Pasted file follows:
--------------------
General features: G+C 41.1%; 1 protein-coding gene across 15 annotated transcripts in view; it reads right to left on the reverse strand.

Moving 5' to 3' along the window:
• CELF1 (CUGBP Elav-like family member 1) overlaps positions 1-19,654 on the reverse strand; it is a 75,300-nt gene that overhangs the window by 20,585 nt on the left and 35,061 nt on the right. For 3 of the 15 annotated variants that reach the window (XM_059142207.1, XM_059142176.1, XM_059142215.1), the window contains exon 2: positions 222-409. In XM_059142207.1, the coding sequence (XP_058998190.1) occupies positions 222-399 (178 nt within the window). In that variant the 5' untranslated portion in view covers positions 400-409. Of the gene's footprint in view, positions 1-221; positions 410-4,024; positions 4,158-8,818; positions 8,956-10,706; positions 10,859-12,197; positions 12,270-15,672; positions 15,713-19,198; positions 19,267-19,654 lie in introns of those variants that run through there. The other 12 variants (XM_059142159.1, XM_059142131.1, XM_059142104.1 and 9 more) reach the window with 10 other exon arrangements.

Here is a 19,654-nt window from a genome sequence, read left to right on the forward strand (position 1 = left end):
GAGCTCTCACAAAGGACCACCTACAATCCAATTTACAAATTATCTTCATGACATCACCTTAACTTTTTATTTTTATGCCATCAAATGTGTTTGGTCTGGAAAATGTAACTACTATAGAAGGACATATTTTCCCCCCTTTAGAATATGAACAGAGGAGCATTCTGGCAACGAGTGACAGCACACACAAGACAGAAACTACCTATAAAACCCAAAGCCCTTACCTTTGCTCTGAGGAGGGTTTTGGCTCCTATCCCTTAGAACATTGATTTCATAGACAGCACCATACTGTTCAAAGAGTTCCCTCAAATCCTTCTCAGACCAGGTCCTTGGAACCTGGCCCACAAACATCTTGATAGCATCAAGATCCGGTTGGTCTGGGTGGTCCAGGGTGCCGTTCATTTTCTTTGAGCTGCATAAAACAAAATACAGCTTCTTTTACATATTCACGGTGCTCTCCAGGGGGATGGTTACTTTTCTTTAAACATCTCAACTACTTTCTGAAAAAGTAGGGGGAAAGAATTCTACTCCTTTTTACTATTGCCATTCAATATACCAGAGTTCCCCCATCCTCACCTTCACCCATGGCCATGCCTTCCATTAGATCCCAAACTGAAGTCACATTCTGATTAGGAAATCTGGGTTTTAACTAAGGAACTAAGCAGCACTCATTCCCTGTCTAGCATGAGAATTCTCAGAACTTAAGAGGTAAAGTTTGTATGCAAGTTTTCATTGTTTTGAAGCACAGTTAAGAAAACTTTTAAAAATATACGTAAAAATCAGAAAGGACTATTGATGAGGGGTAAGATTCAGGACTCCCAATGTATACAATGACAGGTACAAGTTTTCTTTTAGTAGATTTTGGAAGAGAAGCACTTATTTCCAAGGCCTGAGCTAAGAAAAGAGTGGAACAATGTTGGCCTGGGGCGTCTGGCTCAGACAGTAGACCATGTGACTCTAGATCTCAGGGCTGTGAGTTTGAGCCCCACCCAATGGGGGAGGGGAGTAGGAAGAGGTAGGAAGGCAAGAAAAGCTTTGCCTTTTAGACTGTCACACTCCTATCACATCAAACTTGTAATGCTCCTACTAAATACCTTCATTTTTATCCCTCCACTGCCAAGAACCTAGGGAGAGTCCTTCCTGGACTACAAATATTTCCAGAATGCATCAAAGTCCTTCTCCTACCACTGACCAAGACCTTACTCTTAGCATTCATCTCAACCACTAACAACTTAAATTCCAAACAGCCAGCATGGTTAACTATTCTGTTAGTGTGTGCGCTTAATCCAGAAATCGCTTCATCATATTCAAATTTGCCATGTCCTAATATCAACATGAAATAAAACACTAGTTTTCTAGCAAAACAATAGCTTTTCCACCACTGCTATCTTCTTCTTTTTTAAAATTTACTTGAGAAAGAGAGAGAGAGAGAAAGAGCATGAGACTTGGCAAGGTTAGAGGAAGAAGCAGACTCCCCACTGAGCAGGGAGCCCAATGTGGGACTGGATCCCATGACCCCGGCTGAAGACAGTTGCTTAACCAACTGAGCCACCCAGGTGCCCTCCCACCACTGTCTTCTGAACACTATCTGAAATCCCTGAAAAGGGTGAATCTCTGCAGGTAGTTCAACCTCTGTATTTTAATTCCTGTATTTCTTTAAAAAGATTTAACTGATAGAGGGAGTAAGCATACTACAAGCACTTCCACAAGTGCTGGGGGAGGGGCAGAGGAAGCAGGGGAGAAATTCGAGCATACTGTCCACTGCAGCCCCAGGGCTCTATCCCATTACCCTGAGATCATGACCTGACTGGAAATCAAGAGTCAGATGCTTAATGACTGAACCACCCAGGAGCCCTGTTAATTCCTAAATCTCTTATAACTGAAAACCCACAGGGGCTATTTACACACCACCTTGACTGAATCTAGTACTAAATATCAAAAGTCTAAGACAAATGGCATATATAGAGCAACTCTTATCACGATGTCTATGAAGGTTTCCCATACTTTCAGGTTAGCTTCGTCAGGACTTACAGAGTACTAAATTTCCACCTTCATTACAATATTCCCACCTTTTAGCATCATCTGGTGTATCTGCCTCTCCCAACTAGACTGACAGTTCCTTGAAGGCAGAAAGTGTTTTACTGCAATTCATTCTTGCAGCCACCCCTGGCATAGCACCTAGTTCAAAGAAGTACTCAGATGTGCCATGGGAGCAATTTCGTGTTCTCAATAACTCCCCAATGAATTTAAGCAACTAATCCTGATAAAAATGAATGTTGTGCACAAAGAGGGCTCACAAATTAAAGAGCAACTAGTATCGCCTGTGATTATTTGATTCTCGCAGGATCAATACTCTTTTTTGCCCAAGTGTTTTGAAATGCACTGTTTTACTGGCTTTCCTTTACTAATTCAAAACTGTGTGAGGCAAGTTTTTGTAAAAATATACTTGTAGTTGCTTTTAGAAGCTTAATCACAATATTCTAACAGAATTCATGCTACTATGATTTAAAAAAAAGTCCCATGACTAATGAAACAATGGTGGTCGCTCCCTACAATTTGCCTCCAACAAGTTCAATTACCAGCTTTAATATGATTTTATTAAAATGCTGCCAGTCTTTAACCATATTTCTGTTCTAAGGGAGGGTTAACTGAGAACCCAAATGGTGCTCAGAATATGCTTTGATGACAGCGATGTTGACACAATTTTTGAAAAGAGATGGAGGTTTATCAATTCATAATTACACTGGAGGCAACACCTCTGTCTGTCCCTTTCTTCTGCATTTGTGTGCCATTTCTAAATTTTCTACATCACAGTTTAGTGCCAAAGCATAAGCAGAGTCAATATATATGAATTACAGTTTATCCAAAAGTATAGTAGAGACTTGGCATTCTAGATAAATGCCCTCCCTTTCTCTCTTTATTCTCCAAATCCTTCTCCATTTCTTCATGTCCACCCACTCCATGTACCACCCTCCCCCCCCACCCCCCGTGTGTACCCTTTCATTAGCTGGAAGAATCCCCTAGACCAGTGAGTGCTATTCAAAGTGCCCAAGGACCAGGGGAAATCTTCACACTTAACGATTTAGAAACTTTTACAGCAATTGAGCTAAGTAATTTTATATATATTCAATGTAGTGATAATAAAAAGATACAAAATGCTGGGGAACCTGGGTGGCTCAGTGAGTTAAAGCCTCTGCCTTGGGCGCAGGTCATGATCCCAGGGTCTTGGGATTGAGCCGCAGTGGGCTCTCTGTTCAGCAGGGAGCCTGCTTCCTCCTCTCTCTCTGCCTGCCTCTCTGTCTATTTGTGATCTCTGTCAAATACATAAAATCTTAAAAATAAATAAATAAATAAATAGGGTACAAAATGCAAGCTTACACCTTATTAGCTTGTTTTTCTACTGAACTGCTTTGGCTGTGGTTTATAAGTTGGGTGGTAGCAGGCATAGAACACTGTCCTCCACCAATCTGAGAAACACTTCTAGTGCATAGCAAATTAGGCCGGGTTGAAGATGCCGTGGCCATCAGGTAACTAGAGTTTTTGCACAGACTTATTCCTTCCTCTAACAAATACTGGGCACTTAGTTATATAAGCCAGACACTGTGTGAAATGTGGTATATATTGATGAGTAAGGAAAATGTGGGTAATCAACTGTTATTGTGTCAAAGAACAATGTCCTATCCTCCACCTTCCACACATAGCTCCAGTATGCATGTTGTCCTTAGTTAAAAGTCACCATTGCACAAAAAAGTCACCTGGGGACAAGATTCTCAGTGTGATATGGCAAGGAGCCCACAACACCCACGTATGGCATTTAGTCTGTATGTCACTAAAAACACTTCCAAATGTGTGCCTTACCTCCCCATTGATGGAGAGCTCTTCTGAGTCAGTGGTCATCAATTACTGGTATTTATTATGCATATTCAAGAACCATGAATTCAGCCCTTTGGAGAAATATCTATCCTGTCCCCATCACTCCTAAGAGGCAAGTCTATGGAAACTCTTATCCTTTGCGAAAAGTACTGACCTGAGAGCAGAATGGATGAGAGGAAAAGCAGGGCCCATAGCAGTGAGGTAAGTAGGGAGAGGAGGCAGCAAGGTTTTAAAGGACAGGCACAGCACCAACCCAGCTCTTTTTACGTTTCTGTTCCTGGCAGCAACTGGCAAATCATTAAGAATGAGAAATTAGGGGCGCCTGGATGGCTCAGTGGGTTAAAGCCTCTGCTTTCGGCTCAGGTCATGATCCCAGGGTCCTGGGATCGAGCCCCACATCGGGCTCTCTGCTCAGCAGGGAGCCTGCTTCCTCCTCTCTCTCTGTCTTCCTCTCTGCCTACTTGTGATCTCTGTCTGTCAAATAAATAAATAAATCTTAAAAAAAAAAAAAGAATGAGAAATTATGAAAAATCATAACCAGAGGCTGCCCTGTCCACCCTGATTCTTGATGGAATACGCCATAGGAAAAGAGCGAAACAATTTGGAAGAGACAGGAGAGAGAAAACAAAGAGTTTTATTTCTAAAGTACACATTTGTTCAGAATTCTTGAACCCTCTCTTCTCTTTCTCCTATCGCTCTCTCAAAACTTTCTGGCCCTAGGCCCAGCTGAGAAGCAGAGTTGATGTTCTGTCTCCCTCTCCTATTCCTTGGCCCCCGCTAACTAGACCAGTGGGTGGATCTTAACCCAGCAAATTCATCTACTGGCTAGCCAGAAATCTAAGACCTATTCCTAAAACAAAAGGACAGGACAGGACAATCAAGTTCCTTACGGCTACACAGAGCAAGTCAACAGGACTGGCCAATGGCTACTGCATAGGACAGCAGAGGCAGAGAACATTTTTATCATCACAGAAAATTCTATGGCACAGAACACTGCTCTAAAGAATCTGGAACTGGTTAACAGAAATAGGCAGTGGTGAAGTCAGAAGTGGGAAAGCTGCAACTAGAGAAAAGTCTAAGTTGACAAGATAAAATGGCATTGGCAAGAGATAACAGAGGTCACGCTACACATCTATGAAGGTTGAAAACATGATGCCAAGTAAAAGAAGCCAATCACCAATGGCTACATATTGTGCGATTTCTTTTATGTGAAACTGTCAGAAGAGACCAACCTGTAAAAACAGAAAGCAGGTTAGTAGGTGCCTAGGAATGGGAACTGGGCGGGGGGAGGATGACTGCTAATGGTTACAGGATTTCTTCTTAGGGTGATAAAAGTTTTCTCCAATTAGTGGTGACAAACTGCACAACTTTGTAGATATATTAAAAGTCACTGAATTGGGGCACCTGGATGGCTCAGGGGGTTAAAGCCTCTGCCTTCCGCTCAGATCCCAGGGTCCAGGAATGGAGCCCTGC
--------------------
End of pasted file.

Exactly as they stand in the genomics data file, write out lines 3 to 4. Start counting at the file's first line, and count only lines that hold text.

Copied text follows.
• CELF1 (CUGBP Elav-like family member 1) overlaps positions 1-19,654 on the reverse strand; it is a 75,300-nt gene that overhangs the window by 20,585 nt on the left and 35,061 nt on the right. For 3 of the 15 annotated variants that reach the window (XM_059142207.1, XM_059142176.1, XM_059142215.1), the window contains exon 2: positions 222-409. In XM_059142207.1, the coding sequence (XP_058998190.1) occupies positions 222-399 (178 nt within the window). In that variant the 5' untranslated portion in view covers positions 400-409. Of the gene's footprint in view, positions 1-221; positions 410-4,024; positions 4,158-8,818; positions 8,956-10,706; positions 10,859-12,197; positions 12,270-15,672; positions 15,713-19,198; positions 19,267-19,654 lie in introns of those variants that run through there. The other 12 variants (XM_059142159.1, XM_059142131.1, XM_059142104.1 and 9 more) reach the window with 10 other exon arrangements.

Here is a 19,654-nt window from a genome sequence, read left to right on the forward strand (position 1 = left end):